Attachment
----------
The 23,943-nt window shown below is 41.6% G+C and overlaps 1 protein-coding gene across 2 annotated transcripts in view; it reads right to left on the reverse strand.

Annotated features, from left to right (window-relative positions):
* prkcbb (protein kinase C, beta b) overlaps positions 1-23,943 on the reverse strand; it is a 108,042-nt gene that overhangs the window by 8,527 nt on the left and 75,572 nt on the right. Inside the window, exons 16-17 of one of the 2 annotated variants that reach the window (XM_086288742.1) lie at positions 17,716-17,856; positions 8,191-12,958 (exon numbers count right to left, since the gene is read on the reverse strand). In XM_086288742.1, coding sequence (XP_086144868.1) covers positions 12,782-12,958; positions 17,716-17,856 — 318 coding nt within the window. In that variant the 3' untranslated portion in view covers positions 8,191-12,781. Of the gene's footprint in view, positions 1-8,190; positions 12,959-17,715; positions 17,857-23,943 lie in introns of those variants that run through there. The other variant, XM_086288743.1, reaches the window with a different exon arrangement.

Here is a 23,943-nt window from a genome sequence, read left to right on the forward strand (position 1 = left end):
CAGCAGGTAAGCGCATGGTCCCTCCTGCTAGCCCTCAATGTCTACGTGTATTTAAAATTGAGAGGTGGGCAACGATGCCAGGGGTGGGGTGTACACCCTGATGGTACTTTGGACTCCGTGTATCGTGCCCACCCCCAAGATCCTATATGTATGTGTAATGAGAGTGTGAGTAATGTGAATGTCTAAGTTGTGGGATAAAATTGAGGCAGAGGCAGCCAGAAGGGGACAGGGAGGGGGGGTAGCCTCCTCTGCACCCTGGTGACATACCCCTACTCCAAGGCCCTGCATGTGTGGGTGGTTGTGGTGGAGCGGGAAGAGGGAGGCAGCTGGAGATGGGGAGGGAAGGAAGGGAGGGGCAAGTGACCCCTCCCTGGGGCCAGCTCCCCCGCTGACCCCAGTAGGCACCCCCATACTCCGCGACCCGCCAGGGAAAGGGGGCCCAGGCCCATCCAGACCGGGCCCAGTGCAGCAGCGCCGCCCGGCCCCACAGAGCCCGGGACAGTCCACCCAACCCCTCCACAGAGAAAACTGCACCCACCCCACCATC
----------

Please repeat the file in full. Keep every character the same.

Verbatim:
The 23,943-nt window shown below is 41.6% G+C and overlaps 1 protein-coding gene across 2 annotated transcripts in view; it reads right to left on the reverse strand.

Annotated features, from left to right (window-relative positions):
* prkcbb (protein kinase C, beta b) overlaps positions 1-23,943 on the reverse strand; it is a 108,042-nt gene that overhangs the window by 8,527 nt on the left and 75,572 nt on the right. Inside the window, exons 16-17 of one of the 2 annotated variants that reach the window (XM_086288742.1) lie at positions 17,716-17,856; positions 8,191-12,958 (exon numbers count right to left, since the gene is read on the reverse strand). In XM_086288742.1, coding sequence (XP_086144868.1) covers positions 12,782-12,958; positions 17,716-17,856 — 318 coding nt within the window. In that variant the 3' untranslated portion in view covers positions 8,191-12,781. Of the gene's footprint in view, positions 1-8,190; positions 12,959-17,715; positions 17,857-23,943 lie in introns of those variants that run through there. The other variant, XM_086288743.1, reaches the window with a different exon arrangement.

Here is a 23,943-nt window from a genome sequence, read left to right on the forward strand (position 1 = left end):
CAGCAGGTAAGCGCATGGTCCCTCCTGCTAGCCCTCAATGTCTACGTGTATTTAAAATTGAGAGGTGGGCAACGATGCCAGGGGTGGGGTGTACACCCTGATGGTACTTTGGACTCCGTGTATCGTGCCCACCCCCAAGATCCTATATGTATGTGTAATGAGAGTGTGAGTAATGTGAATGTCTAAGTTGTGGGATAAAATTGAGGCAGAGGCAGCCAGAAGGGGACAGGGAGGGGGGGTAGCCTCCTCTGCACCCTGGTGACATACCCCTACTCCAAGGCCCTGCATGTGTGGGTGGTTGTGGTGGAGCGGGAAGAGGGAGGCAGCTGGAGATGGGGAGGGAAGGAAGGGAGGGGCAAGTGACCCCTCCCTGGGGCCAGCTCCCCCGCTGACCCCAGTAGGCACCCCCATACTCCGCGACCCGCCAGGGAAAGGGGGCCCAGGCCCATCCAGACCGGGCCCAGTGCAGCAGCGCCGCCCGGCCCCACAGAGCCCGGGACAGTCCACCCAACCCCTCCACAGAGAAAACTGCACCCACCCCACCATC